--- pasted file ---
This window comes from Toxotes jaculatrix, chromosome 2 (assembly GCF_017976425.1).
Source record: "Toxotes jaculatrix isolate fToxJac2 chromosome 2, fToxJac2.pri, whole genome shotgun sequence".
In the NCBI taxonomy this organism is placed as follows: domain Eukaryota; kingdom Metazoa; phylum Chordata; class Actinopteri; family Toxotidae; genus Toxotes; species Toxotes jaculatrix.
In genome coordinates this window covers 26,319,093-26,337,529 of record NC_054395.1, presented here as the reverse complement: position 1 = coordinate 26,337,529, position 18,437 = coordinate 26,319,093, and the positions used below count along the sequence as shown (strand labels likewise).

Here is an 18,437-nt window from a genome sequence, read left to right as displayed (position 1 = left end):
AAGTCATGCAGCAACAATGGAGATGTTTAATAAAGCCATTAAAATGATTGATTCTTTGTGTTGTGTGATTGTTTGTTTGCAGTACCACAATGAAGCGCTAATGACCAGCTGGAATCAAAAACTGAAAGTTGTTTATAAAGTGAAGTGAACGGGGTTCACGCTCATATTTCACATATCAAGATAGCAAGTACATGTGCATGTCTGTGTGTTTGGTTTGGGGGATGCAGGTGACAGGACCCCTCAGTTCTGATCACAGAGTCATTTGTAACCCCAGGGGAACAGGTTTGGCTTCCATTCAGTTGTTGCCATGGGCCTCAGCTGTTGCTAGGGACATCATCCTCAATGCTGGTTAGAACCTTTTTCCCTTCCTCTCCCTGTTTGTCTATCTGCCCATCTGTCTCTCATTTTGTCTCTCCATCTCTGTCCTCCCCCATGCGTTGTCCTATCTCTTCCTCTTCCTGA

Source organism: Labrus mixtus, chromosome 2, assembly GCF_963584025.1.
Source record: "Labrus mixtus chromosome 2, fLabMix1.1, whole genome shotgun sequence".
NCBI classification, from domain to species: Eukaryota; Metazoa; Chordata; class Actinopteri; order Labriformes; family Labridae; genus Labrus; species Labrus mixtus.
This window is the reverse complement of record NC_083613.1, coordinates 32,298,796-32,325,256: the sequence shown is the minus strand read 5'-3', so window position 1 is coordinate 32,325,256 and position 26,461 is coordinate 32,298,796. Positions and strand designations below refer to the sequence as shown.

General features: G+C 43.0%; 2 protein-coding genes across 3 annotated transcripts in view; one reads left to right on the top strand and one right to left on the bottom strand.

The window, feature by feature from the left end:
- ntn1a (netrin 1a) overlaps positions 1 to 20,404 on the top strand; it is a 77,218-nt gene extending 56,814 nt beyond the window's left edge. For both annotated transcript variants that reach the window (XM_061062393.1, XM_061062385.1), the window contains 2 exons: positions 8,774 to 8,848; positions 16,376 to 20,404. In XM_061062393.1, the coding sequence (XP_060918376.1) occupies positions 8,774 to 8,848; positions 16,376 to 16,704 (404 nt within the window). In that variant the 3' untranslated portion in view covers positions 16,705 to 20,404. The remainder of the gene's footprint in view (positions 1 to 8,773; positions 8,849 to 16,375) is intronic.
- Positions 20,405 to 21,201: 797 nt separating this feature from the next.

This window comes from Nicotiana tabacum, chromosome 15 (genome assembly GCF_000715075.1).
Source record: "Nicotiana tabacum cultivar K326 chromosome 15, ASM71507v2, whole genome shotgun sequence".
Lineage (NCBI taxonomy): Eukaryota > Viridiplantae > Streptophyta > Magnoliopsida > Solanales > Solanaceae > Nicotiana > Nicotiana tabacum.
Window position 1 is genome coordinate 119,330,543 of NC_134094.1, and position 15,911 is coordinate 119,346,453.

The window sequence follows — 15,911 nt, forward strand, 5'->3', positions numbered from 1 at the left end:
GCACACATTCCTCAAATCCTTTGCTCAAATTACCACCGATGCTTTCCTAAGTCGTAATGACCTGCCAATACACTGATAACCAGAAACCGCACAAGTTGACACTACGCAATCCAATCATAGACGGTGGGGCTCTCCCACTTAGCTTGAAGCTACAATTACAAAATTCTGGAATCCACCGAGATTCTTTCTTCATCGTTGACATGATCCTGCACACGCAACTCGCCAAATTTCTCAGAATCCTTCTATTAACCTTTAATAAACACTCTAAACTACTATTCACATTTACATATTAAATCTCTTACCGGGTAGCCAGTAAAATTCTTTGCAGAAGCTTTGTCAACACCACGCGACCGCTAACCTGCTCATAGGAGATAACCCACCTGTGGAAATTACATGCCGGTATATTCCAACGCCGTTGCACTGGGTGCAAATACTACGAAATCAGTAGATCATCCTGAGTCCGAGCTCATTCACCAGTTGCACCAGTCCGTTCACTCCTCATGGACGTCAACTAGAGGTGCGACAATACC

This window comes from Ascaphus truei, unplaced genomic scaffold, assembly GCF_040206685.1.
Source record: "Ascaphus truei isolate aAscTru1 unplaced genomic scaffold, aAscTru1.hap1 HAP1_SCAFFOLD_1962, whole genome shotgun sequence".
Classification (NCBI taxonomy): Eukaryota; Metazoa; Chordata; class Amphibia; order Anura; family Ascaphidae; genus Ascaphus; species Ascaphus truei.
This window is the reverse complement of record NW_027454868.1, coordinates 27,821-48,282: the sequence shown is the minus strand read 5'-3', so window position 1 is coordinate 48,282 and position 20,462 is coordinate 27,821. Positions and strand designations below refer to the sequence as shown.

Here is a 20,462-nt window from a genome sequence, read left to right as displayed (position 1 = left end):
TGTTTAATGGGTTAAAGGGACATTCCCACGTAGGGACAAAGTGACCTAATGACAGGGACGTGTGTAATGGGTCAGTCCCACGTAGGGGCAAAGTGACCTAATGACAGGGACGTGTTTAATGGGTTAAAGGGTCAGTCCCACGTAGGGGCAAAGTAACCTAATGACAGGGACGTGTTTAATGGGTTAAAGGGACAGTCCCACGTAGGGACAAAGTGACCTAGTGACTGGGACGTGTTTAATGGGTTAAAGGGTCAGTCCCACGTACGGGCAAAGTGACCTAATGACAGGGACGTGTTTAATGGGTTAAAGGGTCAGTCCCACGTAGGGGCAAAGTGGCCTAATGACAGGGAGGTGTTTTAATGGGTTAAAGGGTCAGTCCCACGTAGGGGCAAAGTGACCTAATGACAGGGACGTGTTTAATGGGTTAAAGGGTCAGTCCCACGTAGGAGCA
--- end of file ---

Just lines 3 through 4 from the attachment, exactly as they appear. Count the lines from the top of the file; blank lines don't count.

In the NCBI taxonomy this organism is placed as follows: domain Eukaryota; kingdom Metazoa; phylum Chordata; class Actinopteri; family Toxotidae; genus Toxotes; species Toxotes jaculatrix.
In genome coordinates this window covers 26,319,093-26,337,529 of record NC_054395.1, presented here as the reverse complement: position 1 = coordinate 26,337,529, position 18,437 = coordinate 26,319,093, and the positions used below count along the sequence as shown (strand labels likewise).